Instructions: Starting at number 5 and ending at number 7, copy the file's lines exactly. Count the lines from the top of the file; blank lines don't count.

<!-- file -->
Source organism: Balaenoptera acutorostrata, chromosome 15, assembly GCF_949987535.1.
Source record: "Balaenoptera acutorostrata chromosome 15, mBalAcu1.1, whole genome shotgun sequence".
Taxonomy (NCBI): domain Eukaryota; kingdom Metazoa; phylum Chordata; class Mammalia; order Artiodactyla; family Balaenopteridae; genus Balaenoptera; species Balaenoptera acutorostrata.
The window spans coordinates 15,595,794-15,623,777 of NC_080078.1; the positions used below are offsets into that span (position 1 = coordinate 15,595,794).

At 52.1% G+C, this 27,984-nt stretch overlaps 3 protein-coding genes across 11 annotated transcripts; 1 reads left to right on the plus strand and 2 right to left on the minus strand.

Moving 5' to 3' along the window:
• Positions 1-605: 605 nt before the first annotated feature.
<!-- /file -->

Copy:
At 52.1% G+C, this 27,984-nt stretch overlaps 3 protein-coding genes across 11 annotated transcripts; 1 reads left to right on the plus strand and 2 right to left on the minus strand.

Moving 5' to 3' along the window:
• Positions 1-605: 605 nt before the first annotated feature.